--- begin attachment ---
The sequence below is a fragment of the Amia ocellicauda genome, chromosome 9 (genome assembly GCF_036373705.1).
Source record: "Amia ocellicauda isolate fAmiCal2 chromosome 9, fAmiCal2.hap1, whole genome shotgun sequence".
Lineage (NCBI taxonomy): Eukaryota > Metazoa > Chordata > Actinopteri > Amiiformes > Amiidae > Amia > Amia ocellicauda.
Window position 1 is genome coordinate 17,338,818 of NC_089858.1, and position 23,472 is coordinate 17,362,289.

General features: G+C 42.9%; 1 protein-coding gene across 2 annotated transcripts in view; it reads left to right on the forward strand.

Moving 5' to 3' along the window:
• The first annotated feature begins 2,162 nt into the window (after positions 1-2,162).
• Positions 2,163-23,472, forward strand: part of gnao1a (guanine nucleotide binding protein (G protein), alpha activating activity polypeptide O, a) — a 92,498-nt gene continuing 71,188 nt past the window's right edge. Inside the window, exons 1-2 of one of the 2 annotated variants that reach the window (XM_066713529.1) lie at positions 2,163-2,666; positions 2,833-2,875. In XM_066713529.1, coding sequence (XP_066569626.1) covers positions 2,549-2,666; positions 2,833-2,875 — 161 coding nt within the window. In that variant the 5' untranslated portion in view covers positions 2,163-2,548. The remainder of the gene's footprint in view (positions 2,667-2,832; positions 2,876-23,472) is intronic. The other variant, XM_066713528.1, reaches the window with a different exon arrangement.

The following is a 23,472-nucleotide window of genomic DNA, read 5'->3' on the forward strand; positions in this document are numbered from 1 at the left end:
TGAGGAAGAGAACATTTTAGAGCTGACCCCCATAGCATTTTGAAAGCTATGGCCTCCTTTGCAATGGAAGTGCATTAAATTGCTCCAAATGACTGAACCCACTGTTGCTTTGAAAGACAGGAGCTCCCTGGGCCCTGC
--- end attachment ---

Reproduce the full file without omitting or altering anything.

The sequence below is a fragment of the Amia ocellicauda genome, chromosome 9 (genome assembly GCF_036373705.1).
Source record: "Amia ocellicauda isolate fAmiCal2 chromosome 9, fAmiCal2.hap1, whole genome shotgun sequence".
Lineage (NCBI taxonomy): Eukaryota > Metazoa > Chordata > Actinopteri > Amiiformes > Amiidae > Amia > Amia ocellicauda.
Window position 1 is genome coordinate 17,338,818 of NC_089858.1, and position 23,472 is coordinate 17,362,289.

General features: G+C 42.9%; 1 protein-coding gene across 2 annotated transcripts in view; it reads left to right on the forward strand.

Moving 5' to 3' along the window:
• The first annotated feature begins 2,162 nt into the window (after positions 1-2,162).
• Positions 2,163-23,472, forward strand: part of gnao1a (guanine nucleotide binding protein (G protein), alpha activating activity polypeptide O, a) — a 92,498-nt gene continuing 71,188 nt past the window's right edge. Inside the window, exons 1-2 of one of the 2 annotated variants that reach the window (XM_066713529.1) lie at positions 2,163-2,666; positions 2,833-2,875. In XM_066713529.1, coding sequence (XP_066569626.1) covers positions 2,549-2,666; positions 2,833-2,875 — 161 coding nt within the window. In that variant the 5' untranslated portion in view covers positions 2,163-2,548. The remainder of the gene's footprint in view (positions 2,667-2,832; positions 2,876-23,472) is intronic. The other variant, XM_066713528.1, reaches the window with a different exon arrangement.

The following is a 23,472-nucleotide window of genomic DNA, read 5'->3' on the forward strand; positions in this document are numbered from 1 at the left end:
TGAGGAAGAGAACATTTTAGAGCTGACCCCCATAGCATTTTGAAAGCTATGGCCTCCTTTGCAATGGAAGTGCATTAAATTGCTCCAAATGACTGAACCCACTGTTGCTTTGAAAGACAGGAGCTCCCTGGGCCCTGC